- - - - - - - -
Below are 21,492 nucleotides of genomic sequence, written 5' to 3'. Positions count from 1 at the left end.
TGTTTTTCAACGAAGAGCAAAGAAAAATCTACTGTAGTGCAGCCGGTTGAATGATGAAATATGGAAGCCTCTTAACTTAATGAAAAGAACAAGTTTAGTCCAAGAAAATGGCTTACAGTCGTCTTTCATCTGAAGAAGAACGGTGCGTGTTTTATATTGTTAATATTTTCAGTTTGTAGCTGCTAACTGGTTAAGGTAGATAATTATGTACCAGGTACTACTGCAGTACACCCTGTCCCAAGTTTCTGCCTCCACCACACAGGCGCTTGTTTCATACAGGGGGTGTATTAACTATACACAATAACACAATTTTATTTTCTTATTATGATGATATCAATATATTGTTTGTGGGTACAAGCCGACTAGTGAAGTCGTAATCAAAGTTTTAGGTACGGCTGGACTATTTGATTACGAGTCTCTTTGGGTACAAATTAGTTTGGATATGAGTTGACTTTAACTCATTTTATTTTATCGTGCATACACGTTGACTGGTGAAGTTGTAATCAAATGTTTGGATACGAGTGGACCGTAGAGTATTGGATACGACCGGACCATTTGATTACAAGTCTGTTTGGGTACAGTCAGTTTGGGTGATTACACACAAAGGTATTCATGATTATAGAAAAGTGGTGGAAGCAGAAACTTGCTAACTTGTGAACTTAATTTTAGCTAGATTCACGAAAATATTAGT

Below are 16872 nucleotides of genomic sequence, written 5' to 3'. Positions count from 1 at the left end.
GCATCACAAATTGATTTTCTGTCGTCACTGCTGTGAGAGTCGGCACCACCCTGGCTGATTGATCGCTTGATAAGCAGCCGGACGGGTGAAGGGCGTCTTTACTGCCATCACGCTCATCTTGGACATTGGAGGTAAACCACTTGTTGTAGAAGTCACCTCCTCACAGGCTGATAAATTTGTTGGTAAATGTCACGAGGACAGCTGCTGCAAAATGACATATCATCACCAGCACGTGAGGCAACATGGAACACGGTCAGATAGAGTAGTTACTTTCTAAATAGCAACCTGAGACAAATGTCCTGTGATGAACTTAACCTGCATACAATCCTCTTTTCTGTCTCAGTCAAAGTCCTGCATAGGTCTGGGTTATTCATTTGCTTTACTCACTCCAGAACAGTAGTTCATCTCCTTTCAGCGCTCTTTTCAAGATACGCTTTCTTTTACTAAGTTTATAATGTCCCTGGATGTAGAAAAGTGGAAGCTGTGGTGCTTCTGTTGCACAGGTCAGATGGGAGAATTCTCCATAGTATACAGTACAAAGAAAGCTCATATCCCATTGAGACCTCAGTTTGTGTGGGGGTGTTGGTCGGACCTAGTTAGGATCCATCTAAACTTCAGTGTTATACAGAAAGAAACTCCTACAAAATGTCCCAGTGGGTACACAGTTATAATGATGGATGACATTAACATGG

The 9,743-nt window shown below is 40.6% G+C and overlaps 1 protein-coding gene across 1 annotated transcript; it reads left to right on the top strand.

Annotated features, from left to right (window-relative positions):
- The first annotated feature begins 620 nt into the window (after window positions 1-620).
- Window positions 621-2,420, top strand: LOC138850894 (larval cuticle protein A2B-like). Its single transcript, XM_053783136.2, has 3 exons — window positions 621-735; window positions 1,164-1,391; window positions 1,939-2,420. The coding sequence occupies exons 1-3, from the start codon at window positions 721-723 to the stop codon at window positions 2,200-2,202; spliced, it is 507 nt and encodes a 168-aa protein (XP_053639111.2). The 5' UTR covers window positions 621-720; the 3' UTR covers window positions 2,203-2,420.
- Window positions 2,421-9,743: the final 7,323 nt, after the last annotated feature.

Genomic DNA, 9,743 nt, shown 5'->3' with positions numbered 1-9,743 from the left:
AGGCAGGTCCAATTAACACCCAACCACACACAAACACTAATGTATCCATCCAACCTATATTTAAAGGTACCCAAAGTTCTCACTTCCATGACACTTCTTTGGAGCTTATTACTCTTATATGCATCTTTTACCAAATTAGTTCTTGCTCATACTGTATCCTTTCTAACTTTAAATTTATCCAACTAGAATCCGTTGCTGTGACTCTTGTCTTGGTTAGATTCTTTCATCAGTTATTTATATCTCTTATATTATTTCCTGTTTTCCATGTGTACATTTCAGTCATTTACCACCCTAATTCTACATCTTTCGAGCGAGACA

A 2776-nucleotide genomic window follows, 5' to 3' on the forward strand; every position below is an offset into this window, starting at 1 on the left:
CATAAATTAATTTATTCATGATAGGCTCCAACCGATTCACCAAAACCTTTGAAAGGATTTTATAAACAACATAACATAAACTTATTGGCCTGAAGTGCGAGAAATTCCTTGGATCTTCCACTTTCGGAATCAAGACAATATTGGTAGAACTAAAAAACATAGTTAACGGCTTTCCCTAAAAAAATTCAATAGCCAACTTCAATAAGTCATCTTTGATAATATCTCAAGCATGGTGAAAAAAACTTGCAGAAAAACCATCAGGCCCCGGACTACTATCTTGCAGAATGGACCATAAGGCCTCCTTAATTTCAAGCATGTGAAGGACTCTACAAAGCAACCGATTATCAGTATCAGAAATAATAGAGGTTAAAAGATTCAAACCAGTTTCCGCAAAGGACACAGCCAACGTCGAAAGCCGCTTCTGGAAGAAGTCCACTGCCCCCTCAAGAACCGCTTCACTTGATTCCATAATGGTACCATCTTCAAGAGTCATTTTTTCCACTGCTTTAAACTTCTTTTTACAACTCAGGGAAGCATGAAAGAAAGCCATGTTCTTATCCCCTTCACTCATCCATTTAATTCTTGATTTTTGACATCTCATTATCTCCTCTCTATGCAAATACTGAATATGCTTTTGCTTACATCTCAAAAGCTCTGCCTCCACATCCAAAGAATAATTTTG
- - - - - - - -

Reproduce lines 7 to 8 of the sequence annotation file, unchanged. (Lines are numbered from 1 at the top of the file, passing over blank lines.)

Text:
- The first annotated feature begins 620 nt into the window (after window positions 1-620).
- Window positions 621-2,420, top strand: LOC138850894 (larval cuticle protein A2B-like). Its single transcript, XM_053783136.2, has 3 exons — window positions 621-735; window positions 1,164-1,391; window positions 1,939-2,420. The coding sequence occupies exons 1-3, from the start codon at window positions 721-723 to the stop codon at window positions 2,200-2,202; spliced, it is 507 nt and encodes a 168-aa protein (XP_053639111.2). The 5' UTR covers window positions 621-720; the 3' UTR covers window positions 2,203-2,420.